It can be very challenging to have an attitude of gratitude when one is in the midst of senior-related challenges such as chronic health conditions, ageing, cognitive concerns, mobility issues and more, but there are so many senior health benefits associated with thankfulness.
Experts say that the simple act of practising gratitude is a great antidote to stress and improving your overall mental health, but the key is to make it an action, not just a feeling. So how do you do that?
Before you dismiss gratitude as the domain of #grateful #blessed social media influencers, give it another chance. Making gratitude a regular practice has many positive outcomes in the stress-busting department, say experts – and we could all use a bit of that right now!
Daily mental health boost
The last two years have been rough for all of us. Some experts are even predicting that a mental health crisis will be the next pandemic. So any tool that can help fortify mental health is going to come in very handy.
“Gratitude is an elixir for mental health,” says life coach Thembi Hama. “It makes us see how it is all not that bad – that even though we may not always get what we want, there is still some good that exists in the world. It turns our eyes and minds towards the light and love of the world, instantly making us feel better in times of darkness and despair.”
Grounded in the moment
Mindfulness has long been supported as a tool for improving mental health, with benefits ranging from reduced stress and better focus to improving relationships. Practising gratitude can help tap into these benefits.
“The key to why we practise mindfulness is to increase our ability to ‘be in the moment’,” says life coach Trudy Blake, founder of Trucollab. “By practising gratitude you are truly in the moment – feeling, thinking and acting on something that you are appreciative of and grateful for. In order to notice and see moments of gratitude, one has to be fully present, using all five senses. You cannot hear, see, taste, touch or smell the past or the future – only the present moment.”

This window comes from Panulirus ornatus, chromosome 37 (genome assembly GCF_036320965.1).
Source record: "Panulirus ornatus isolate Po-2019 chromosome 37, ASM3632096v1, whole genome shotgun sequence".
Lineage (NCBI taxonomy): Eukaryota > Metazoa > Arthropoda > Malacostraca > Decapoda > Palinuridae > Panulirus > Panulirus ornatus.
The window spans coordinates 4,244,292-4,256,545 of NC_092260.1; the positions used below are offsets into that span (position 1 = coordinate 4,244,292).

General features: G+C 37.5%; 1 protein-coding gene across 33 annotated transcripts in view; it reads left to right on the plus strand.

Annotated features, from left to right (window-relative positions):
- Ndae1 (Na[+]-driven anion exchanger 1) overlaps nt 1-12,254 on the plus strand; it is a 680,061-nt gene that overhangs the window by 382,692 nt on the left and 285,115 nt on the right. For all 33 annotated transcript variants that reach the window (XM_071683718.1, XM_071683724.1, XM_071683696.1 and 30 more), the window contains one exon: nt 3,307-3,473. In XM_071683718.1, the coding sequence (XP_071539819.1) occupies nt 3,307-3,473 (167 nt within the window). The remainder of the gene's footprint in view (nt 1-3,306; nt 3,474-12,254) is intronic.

Gratitude is a doing word
We’ve all felt gratitude for something at some point in our lives but adopting a gratitude practice is not just a feeling – it’s a conscious action.
“Feeling gratitude is when you feel thankful for that moment – perhaps when something good happens to you or around you and you express your gratitude. Consciously practising gratitude is actively looking for things to be grateful for even in the middle of a life storm,” explains Hama. “It is also finding ways to express gratitude – for example reading out your gratitude lists every morning or evening or creating gratitude jars and storing all the beautiful moments, past and present, as reminders for the future.”
Start your practice today
“Consciously practising gratitude involves affirming the good things that you have received and acknowledging the role other people play in providing goodness in our lives,” says Blake. “Start by observing and then actually acknowledge by expressing how you feel in words or actions.”
Here are three more tools she recommends:
Gratitude journal: Don’t overlook the small things and include people, places, personal and practical aspects that you can be grateful for.
Quotes on the fridge: Use these as a reminder to share joy, thank yous and hugs.
Gratitude buddy: It can be your partner, child or a friend. Set aside time each day to discuss things you are grateful for.
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